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  • November 10, 2014

Fellows in Yellow: The Men of National Geographic

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“The cover of National Geographic is an invitation. ‘Come look,’ it says. ‘See what wonder the world contains.'”—Chris Johns, former Editor in Chief

The first cover photograph to appear along with the magazine’s classic yellow border was in September 1959, of a U.S. Navy fighter jet. Since then, the cover images have brought readers to every continent, to the ocean depths and into space as part of the magazine’s acclaimed storytelling. National Geographic’s new book, The Covers, continues this journey with backstories about the subjects and the photographers.

Over the coming weeks, we will comb through the over 600 illustrated covers to bring you gems that catch our eye in categories we are known for: people and culture, exploration, and animals. Last week, we looked at some of the classically cool women who’ve appeared on the cover. Today we turn our gaze towards the men.

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Top row, left to right:

June 1966. Profile of Queen’s Life Guard with gold chin strap and plumed helmet. Photograph by James P. Blair

February 1971. An Eskimo carries a fish spear and his daughter, wrapped in furs. Photograph by Guy Mary-Rousselière

May 1971. A pet Andean condor plays with its owner. Photograph by Libby McGahan

July 1972. This cover, the first on a yellow-bordered National Geographic to appear without any oak leaves, featured a story on the Islamic world that won its author, Thomas J. Abercrombie, an Overseas Press Club Award. “I just took his picture—one shot—and walked on to something else,” he recalled about that face in the crowd at Mecca, where in the early ’70s cameras were still frowned upon, making photography an often surreptitious endeavor. “I didn’t know him or talk to him. But his gaze is arresting and captures the fervor of Islam.”
Photograph by Thomas J. Abercrombie

Bottom row, left to right:

November 1979. Dressed for the desert, a Bella tribesman in Upper Volta (today’s Burkina Faso) combines old and new with flair. His stylish turban cools his head when the sun is high while those shades protect his eyes from the solar glare. He covers his mouth, however, for the same reason as do the Sahara’s Tuareg: Men, not women, are traditionally veiled, believing it wards off evil spirits. Photograph by Georg Gerster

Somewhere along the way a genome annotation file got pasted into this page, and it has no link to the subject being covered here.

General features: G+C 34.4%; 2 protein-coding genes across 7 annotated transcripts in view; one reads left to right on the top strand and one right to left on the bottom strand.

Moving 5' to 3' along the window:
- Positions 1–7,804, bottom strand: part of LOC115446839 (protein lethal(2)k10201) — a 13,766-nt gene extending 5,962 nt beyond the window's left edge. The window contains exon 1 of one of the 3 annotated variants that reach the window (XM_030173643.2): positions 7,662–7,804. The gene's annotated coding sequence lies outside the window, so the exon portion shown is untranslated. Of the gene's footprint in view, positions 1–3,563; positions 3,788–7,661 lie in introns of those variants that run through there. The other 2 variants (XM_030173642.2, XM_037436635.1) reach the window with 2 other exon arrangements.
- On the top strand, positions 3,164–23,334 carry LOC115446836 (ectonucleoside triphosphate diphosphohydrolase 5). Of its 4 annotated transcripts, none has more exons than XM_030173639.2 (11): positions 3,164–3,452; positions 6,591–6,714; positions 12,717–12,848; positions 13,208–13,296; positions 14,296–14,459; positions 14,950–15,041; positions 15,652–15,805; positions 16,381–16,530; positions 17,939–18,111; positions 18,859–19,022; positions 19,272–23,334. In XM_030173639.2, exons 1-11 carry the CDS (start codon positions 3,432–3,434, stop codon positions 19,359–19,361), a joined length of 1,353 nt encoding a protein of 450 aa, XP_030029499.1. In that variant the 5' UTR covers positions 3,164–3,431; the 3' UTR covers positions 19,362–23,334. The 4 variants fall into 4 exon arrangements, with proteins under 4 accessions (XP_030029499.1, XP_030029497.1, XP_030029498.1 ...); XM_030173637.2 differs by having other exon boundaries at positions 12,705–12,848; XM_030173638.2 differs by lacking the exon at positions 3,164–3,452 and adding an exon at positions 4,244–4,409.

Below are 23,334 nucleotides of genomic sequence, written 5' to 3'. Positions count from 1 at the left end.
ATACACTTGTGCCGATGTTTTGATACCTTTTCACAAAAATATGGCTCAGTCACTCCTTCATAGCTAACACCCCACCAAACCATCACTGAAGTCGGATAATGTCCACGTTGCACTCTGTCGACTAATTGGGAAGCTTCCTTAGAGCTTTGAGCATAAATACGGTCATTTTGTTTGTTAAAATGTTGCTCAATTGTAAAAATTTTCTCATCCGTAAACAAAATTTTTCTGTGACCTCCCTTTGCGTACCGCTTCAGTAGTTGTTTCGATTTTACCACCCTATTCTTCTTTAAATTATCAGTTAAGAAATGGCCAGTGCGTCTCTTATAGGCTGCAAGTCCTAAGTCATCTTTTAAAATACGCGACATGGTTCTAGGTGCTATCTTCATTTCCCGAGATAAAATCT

October 1983. The winner of a Wodaabe beauty contest preens for the camera. He—yes, he—must have impressed the judges, especially the women, with his attractively rolling eyes. Most of the year the nomadic Wodaabe drove their zebu cattle across the dusty Sahel of Niger, and the men looked suitably lean, mean, and thoroughly masculine to Carol Beckwith, who lived with the tribe for 18 months. Yet whenever the rains broke it was festival time, and the herdsmen engaged in a week-long marathon of painting, primping, and dancing, each competing for various prizes. This beauty contest winner’s equally charming cousin offered to make Beckwith his second wife and inquired about the number of cattle he should offer her Boston-based father. She politely declined. Photograph by Carol Beckwith

September 1986. Badge of the true Arctic explorer, a face mask encrusted with ice graces Brent Boddy’s handsome features during a historic 1986 trek to the North Pole. Led by Will Steger, the four men, one woman, and 21 dogs composed the first confirmed expedition to reach 90 degrees north without resupply of any sort. Boddy was also one of the first two Canadians ever to set foot on the fabled spot. Photograph by Jim Brandenburg

June 1996. Bushfires engulfing untold acres of Strathburn Station only made Sam Abell’s weeklong visit to the sprawling cattle ranch all the more sweltering. Summer heat in the Cape York Peninsula—the far tip of Australia’s “tropic north”—was so scorching that even a dip in a billabong was tempting, despite the possibility that crocodiles might lurk beneath the surface. One young Aboriginal man plunged in anyway. He “smeared clay on his face, stared at me for a moment, then swam off,” Abell remembered. Photograph by Sam Abell

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National Geographic’s new book The Covers: Iconic Photographs, Unforgettable Stories is available for purchase here.

Related Story: Leading Ladies: The Women of National Geographic

There are 8 Comments. Add Yours.

  1. samuelelliott
    November 19, 2014

    Awesome Photography ,,,

  2. Neil Smiit
    November 16, 2014

    Being an Aerial Photographer in WW11, I love all your photos!

  3. allan hicks of guyana
    November 12, 2014

    This is a true blessing I would like to subscribe on line for the monthly magazines. I’m newly connected to the internet via mobile phone because I live way up in the majestic essequibo river

  4. Robert C Brooke
    November 11, 2014

    February 1983 should be October 1983.Otherwise a nice selection.

    • Becky Harlan
      November 11, 2014

      Thank you for your correction, Robert. The date has been corrected from February to October.

  5. Cho Htun Aung
    November 11, 2014

    My favorite

  6. Liam
    November 11, 2014

    Bought the June 1996 edition a few months ago in a second-hand store for 50c, a good buy!

  7. johnhandakas
    November 11, 2014

    I am with the national Geographic from 1966 , with name John hand. I think with National i travel the World help me to be a International Guide for 40 years to day i am bye NG 2014. I love this reality of the world.

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